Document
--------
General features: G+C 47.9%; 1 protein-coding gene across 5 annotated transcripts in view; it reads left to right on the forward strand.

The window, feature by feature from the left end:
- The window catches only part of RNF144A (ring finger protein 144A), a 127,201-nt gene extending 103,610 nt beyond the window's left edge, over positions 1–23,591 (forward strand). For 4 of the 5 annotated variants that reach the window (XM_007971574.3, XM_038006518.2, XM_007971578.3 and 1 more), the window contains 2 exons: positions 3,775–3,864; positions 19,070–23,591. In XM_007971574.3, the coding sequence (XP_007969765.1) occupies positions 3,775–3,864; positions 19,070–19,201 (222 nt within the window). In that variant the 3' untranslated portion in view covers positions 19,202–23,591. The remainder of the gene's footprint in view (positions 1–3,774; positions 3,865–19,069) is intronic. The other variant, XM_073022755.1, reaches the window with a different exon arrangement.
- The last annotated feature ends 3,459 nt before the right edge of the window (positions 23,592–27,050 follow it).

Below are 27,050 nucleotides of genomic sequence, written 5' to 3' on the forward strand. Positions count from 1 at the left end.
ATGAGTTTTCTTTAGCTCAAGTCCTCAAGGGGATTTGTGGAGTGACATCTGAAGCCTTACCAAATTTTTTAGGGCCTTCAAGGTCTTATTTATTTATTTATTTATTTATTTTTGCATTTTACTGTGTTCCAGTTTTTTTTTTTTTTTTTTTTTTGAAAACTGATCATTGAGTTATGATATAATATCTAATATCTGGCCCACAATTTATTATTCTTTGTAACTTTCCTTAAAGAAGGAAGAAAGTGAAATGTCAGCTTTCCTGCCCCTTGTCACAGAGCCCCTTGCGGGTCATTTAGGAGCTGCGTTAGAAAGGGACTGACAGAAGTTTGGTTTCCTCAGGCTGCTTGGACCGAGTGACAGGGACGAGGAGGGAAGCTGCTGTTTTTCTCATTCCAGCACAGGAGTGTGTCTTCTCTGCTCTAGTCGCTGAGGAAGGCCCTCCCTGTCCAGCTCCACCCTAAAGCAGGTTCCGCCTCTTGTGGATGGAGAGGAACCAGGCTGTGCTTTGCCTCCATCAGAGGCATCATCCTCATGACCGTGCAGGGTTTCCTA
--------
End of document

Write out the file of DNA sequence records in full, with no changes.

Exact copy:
General features: G+C 47.9%; 1 protein-coding gene across 5 annotated transcripts in view; it reads left to right on the forward strand.

The window, feature by feature from the left end:
- The window catches only part of RNF144A (ring finger protein 144A), a 127,201-nt gene extending 103,610 nt beyond the window's left edge, over positions 1–23,591 (forward strand). For 4 of the 5 annotated variants that reach the window (XM_007971574.3, XM_038006518.2, XM_007971578.3 and 1 more), the window contains 2 exons: positions 3,775–3,864; positions 19,070–23,591. In XM_007971574.3, the coding sequence (XP_007969765.1) occupies positions 3,775–3,864; positions 19,070–19,201 (222 nt within the window). In that variant the 3' untranslated portion in view covers positions 19,202–23,591. The remainder of the gene's footprint in view (positions 1–3,774; positions 3,865–19,069) is intronic. The other variant, XM_073022755.1, reaches the window with a different exon arrangement.
- The last annotated feature ends 3,459 nt before the right edge of the window (positions 23,592–27,050 follow it).

Below are 27,050 nucleotides of genomic sequence, written 5' to 3' on the forward strand. Positions count from 1 at the left end.
ATGAGTTTTCTTTAGCTCAAGTCCTCAAGGGGATTTGTGGAGTGACATCTGAAGCCTTACCAAATTTTTTAGGGCCTTCAAGGTCTTATTTATTTATTTATTTATTTATTTTTGCATTTTACTGTGTTCCAGTTTTTTTTTTTTTTTTTTTTTTGAAAACTGATCATTGAGTTATGATATAATATCTAATATCTGGCCCACAATTTATTATTCTTTGTAACTTTCCTTAAAGAAGGAAGAAAGTGAAATGTCAGCTTTCCTGCCCCTTGTCACAGAGCCCCTTGCGGGTCATTTAGGAGCTGCGTTAGAAAGGGACTGACAGAAGTTTGGTTTCCTCAGGCTGCTTGGACCGAGTGACAGGGACGAGGAGGGAAGCTGCTGTTTTTCTCATTCCAGCACAGGAGTGTGTCTTCTCTGCTCTAGTCGCTGAGGAAGGCCCTCCCTGTCCAGCTCCACCCTAAAGCAGGTTCCGCCTCTTGTGGATGGAGAGGAACCAGGCTGTGCTTTGCCTCCATCAGAGGCATCATCCTCATGACCGTGCAGGGTTTCCTA